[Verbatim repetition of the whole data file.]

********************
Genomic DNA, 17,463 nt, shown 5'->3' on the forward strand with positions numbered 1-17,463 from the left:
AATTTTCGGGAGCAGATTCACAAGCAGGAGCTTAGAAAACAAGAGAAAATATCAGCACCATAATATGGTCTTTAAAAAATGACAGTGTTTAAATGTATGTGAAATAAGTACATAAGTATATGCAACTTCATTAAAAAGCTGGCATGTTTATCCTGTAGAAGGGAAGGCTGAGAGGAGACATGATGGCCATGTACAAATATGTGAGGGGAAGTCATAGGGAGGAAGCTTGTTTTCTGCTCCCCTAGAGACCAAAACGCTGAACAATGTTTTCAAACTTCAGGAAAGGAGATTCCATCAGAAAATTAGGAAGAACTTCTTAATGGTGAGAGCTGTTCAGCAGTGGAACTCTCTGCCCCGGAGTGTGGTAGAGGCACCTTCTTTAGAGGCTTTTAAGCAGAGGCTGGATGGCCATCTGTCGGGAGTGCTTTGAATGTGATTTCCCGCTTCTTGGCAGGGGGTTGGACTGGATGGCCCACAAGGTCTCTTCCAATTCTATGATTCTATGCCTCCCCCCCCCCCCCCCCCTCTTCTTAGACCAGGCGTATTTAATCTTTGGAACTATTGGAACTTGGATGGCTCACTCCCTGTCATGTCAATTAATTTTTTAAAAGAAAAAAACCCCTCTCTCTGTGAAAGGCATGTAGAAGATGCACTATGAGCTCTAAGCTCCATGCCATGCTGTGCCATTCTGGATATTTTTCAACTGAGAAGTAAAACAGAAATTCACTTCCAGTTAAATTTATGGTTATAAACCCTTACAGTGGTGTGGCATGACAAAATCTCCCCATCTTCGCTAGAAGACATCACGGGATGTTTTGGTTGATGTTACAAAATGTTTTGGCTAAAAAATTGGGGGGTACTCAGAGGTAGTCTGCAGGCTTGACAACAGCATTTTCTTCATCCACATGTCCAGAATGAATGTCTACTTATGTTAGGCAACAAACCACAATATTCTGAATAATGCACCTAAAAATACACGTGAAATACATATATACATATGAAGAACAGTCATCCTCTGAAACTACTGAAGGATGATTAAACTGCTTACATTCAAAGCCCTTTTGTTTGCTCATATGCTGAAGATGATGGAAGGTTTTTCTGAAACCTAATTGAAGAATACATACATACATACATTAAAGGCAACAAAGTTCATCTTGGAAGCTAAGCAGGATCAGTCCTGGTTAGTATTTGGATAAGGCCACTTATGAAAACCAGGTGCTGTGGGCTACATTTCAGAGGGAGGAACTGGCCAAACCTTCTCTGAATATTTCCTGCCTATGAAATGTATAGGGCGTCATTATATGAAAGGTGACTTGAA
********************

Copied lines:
Genomic DNA, 17,463 nt, shown 5'->3' on the forward strand with positions numbered 1-17,463 from the left:
AATTTTCGGGAGCAGATTCACAAGCAGGAGCTTAGAAAACAAGAGAAAATATCAGCACCATAATATGGTCTTTAAAAAATGACAGTGTTTAAATGTATGTGAAATAAGTACATAAGTATATGCAACTTCATTAAAAAGCTGGCATGTTTATCCTGTAGAAGGGAAGGCTGAGAGGAGACATGATGGCCATGTACAAATATGTGAGGGGAAGTCATAGGGAGGAAGCTTGTTTTCTGCTCCCCTAGAGACCAAAACGCTGAACAATGTTTTCAAACTTCAGGAAAGGAGATTCCATCAGAAAATTAGGAAGAACTTCTTAATGGTGAGAGCTGTTCAGCAGTGGAACTCTCTGCCCCGGAGTGTGGTAGAGGCACCTTCTTTAGAGGCTTTTAAGCAGAGGCTGGATGGCCATCTGTCGGGAGTGCTTTGAATGTGATTTCCCGCTTCTTGGCAGGGGGTTGGACTGGATGGCCCACAAGGTCTCTTCCAATTCTATGATTCTATGCCTCCCCCCCCCCCCCCCCCTCTTCTTAGACCAGGCGTATTTAATCTTTGGAACTATTGGAACTTGGATGGCTCACTCCCTGTCATGTCAATTAATTTTTTAAAAGAAAAAAACCCCTCTCTCTGTGAAAGGCATGTAGAAGATGCACTATGAGCTCTAAGCTCCATGCCATGCTGTGCCATTCTGGATATTTTTCAACTGAGAAGTAAAACAGAAATTCACTTCCAGTTAAATTTATGGTTATAAACCCTTACAGTGGTGTGGCATGACAAAATCTCCCCATCTTCGCTAGAAGACATCACGGGATGTTTTGGTTGATGTTACAAAATGTTTTGGCTAAAAAATTGGGGGGTACTCAGAGGTAGTCTGCAGGCTTGACAACAGCATTTTCTTCATCCACATGTCCAGAATGAATGTCTACTTATGTTAGGCAACAAACCACAATATTCTGAATAATGCACCTAAAAATACACGTGAAATACATATATACATATGAAGAACAGTCATCCTCTGAAACTACTGAAGGATGATTAAACTGCTTACATTCAAAGCCCTTTTGTTTGCTCATATGCTGAAGATGATGGAAGGTTTTTCTGAAACCTAATTGAAGAATACATACATACATACATTAAAGGCAACAAAGTTCATCTTGGAAGCTAAGCAGGATCAGTCCTGGTTAGTATTTGGATAAGGCCACTTATGAAAACCAGGTGCTGTGGGCTACATTTCAGAGGGAGGAACTGGCCAAACCTTCTCTGAATATTTCCTGCCTATGAAATGTATAGGGCGTCATTATATGAAAGGTGACTTGAA